INDIANAPOLIS – There were a few opening remarks.

About the wide-angle view of the roster.

We’re young.

About the difficulty of trimming the roster to 53 players.

You never get to the point you’re callous about it.

About how prepared the Indianapolis Colts are for their Sept. 10 opener against Jacksonville.

We’re not by any means a finished product right now.

Then Chris Ballard cut to the chase. He understood the overarching theme of Wednesday’s press conference.

“All right,” he said. “So now let’s address the elephant (in the room), Jonathan.”

He spent the bulk of his 25-plus minute chat not just explaining how the Colts and star running back Jonathan Taylor have reached loggerheads – impasse, stalemate, deadlock, call it what you will – but offering optimism the splintered relationship can be repaired. That’s even after allowing his offensive catalyst to seek a trade that didn’t materialize prior to a team-imposed Tuesday deadline.

Ballard wasn’t combative at the prospect of the Colts being without Taylor for at least the first 4 games of the season after being placed on the reserve-physically unable-to-perform list.

Taylor, he insisted, still is experiencing pain following a Jan. 25 surgery on his right ankle and is “not 100%.”

“We’re not going to put a player on the field that’s still complaining with pain in the ankle,” Ballard said. “I wouldn’t do that to any player.”

Taylor will work with the team’s medical/rehab staff in Indy until he’s able to pass a physical and step on the practice field. Ballard is “confident’’ they can produce the desired results.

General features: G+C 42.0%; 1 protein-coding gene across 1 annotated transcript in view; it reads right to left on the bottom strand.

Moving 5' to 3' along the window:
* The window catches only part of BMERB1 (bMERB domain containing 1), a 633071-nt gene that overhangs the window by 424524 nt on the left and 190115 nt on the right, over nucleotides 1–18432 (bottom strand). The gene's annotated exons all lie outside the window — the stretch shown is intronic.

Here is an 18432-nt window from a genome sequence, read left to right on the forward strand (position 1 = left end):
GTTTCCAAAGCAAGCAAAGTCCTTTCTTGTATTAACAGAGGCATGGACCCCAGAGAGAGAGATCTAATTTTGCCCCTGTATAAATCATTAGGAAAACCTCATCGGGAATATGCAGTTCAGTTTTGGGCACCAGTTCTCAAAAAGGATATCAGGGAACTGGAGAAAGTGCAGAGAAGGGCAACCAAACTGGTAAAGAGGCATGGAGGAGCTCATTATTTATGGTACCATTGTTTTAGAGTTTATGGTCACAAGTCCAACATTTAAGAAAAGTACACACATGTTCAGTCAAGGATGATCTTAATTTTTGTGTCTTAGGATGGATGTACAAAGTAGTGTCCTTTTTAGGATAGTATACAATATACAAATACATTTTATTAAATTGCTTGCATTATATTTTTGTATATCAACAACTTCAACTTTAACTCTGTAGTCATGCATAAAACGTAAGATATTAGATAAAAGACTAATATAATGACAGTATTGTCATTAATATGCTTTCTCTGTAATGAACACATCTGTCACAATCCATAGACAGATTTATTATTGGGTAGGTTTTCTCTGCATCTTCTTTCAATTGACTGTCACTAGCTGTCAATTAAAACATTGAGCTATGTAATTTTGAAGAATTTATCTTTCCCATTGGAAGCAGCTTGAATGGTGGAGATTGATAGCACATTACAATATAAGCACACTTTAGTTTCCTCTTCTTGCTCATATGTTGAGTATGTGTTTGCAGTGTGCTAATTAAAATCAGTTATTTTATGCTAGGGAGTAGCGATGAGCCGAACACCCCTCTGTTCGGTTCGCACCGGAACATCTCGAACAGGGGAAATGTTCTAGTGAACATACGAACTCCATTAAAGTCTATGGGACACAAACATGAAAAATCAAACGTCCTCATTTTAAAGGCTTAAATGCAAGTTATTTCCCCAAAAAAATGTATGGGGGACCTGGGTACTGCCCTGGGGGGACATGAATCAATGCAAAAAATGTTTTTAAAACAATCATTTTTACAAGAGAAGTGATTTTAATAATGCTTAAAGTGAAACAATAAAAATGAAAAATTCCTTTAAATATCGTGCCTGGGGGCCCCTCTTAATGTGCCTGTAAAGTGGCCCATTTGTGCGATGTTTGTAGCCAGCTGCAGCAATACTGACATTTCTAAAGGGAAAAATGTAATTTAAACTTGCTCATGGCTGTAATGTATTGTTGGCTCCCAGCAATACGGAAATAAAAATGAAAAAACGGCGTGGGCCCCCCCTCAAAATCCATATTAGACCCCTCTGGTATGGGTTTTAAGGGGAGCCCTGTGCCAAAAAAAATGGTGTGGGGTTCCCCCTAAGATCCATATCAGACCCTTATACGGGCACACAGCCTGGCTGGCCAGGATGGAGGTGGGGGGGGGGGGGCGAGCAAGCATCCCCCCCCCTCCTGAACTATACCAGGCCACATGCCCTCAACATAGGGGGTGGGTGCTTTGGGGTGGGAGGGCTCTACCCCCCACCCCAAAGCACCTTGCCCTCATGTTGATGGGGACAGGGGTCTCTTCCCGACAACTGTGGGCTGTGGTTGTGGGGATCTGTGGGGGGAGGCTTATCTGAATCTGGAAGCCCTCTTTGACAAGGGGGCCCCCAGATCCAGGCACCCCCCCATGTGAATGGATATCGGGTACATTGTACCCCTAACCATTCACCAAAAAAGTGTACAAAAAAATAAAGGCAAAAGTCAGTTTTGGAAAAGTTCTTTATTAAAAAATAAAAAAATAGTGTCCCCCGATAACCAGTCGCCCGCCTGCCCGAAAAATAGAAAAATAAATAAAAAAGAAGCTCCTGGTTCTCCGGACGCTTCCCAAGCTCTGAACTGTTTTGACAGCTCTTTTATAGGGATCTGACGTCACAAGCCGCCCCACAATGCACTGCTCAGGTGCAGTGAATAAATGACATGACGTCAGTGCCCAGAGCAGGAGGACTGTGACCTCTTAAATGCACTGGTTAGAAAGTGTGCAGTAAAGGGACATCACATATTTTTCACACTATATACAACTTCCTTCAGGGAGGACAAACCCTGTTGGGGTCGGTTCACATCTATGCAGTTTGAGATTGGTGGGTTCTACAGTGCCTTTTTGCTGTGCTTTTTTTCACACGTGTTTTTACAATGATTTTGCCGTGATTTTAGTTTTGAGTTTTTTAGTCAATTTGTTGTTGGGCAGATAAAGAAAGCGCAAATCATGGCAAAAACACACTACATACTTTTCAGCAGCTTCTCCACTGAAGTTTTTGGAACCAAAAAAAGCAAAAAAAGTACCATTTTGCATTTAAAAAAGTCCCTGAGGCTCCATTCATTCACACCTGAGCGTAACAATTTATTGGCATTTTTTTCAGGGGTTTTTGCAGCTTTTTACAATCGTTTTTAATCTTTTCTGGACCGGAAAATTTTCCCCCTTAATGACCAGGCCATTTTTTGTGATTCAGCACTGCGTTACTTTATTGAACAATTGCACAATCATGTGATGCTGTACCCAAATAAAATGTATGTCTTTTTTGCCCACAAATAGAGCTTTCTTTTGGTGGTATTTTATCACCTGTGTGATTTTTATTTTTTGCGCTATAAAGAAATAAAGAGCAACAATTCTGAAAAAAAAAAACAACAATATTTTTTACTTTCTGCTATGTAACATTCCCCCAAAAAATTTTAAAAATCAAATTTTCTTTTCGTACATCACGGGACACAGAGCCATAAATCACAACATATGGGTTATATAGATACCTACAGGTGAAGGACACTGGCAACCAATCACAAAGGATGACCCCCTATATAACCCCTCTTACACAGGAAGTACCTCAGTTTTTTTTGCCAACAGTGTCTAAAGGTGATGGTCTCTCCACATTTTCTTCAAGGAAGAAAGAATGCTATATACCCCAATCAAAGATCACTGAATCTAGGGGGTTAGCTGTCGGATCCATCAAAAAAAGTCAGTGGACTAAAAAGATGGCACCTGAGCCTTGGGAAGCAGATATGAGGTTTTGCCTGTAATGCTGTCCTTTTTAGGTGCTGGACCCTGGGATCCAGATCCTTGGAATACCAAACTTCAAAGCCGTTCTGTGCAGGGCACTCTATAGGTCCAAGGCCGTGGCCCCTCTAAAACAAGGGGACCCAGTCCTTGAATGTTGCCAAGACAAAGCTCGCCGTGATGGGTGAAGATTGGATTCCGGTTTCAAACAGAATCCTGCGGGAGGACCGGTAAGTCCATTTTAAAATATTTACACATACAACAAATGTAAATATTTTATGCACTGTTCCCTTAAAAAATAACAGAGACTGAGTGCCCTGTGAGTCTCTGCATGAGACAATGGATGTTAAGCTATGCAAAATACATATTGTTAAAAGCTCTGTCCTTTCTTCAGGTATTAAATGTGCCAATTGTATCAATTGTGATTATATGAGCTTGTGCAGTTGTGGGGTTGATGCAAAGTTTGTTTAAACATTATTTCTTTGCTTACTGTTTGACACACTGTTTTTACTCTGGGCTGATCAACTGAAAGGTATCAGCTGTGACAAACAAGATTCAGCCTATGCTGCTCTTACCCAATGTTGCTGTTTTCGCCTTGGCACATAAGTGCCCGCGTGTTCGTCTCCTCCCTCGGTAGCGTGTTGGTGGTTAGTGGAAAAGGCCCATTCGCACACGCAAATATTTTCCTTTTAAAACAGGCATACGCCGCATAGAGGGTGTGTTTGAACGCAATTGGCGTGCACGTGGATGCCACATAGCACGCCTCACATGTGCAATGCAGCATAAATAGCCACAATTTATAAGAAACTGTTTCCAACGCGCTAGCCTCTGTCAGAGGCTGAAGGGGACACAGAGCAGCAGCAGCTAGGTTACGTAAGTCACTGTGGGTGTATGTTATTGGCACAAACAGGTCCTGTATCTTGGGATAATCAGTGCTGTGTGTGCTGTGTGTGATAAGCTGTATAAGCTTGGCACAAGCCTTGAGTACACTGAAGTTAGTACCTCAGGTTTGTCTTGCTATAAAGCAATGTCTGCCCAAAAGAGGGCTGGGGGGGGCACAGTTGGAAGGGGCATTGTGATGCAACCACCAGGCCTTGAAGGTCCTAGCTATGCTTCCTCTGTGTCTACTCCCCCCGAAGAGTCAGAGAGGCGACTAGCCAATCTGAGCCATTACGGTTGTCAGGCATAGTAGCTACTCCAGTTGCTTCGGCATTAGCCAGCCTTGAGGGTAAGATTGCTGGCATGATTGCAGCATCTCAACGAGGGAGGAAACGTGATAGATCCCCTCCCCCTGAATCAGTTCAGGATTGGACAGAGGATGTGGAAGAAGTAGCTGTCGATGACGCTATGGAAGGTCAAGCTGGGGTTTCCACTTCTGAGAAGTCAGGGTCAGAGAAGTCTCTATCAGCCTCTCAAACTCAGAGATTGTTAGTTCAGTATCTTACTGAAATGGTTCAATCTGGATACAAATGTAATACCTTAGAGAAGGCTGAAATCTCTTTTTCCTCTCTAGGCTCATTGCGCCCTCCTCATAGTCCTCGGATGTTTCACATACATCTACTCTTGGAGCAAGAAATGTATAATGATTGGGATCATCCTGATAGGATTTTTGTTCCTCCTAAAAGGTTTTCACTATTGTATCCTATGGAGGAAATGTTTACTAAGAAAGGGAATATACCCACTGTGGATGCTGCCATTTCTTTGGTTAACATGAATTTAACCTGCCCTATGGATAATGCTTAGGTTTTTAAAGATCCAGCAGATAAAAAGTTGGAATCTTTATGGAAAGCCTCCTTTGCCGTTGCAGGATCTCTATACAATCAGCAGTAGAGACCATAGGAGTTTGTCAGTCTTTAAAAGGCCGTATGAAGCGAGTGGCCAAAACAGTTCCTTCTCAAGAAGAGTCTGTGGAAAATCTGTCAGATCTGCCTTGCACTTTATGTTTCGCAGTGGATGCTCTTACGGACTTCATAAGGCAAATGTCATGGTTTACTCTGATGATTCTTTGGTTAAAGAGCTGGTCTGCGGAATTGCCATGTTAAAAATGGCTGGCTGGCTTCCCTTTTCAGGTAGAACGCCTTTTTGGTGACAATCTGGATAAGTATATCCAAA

Does Ballard consider Taylor part of the Colts’ immediate future? The NFL’s 2021 rushing champion requested a trade when the team informed him in the spring it would not be offering an extension.

“I sure hope so,” Ballard said. “That’s the way I look at it. I think he’s a really good player. I think he’s a great kid. I think he’s great in the community. That would be the plan.

“I’m not going to get into hypotheticals of ‘Yay or nay’ . . . I don’t want the indication that we don’t want Jonathan Taylor. That is not true. I have never made that statement.”

Ballard always has cultivated close relationships with his players. Yes, there often are difficult personnel decisions to make, but he never loses sight of the person he’s dealing with.

That’s why he was conciliatory, not combative while discussing Taylor.

“I tell every rookie that comes in here, ‘There’s going to be a point when we disagree, and it’s usually about money and it’s going to be hard. And just know that doesn’t change my level of care for you’,” Ballard said. “I care deeply for Jonathan Taylor. I have great respect for Jonathan Taylor.

“Look, even when it gets hard, I won’t quit on a relationship. I won’t do it. I think too much of the young man. I think too much of what he’s given our organization and how hard he’s played for us.”

Then, Ballard addressed the obvious.